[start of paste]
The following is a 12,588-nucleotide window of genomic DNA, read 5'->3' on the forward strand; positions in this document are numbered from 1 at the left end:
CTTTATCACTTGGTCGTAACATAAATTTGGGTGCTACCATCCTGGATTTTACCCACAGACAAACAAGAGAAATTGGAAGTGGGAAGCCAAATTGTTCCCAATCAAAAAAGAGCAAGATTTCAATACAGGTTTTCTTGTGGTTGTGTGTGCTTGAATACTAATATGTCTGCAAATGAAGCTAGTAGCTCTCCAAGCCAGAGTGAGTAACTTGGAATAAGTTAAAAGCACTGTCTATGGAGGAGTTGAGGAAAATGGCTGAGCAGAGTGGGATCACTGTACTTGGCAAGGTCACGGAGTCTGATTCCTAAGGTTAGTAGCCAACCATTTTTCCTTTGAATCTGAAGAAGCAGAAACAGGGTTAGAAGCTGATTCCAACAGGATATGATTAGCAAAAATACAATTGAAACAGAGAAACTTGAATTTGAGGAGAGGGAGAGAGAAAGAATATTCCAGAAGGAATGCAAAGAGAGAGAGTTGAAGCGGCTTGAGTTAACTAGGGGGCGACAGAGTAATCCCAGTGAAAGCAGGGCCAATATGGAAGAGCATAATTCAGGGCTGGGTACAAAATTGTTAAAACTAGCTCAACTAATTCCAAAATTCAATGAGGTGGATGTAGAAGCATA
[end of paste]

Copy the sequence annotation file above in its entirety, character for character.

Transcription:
The following is a 12,588-nucleotide window of genomic DNA, read 5'->3' on the forward strand; positions in this document are numbered from 1 at the left end:
CTTTATCACTTGGTCGTAACATAAATTTGGGTGCTACCATCCTGGATTTTACCCACAGACAAACAAGAGAAATTGGAAGTGGGAAGCCAAATTGTTCCCAATCAAAAAAGAGCAAGATTTCAATACAGGTTTTCTTGTGGTTGTGTGTGCTTGAATACTAATATGTCTGCAAATGAAGCTAGTAGCTCTCCAAGCCAGAGTGAGTAACTTGGAATAAGTTAAAAGCACTGTCTATGGAGGAGTTGAGGAAAATGGCTGAGCAGAGTGGGATCACTGTACTTGGCAAGGTCACGGAGTCTGATTCCTAAGGTTAGTAGCCAACCATTTTTCCTTTGAATCTGAAGAAGCAGAAACAGGGTTAGAAGCTGATTCCAACAGGATATGATTAGCAAAAATACAATTGAAACAGAGAAACTTGAATTTGAGGAGAGGGAGAGAGAAAGAATATTCCAGAAGGAATGCAAAGAGAGAGAGTTGAAGCGGCTTGAGTTAACTAGGGGGCGACAGAGTAATCCCAGTGAAAGCAGGGCCAATATGGAAGAGCATAATTCAGGGCTGGGTACAAAATTGTTAAAACTAGCTCAACTAATTCCAAAATTCAATGAGGTGGATGTAGAAGCATA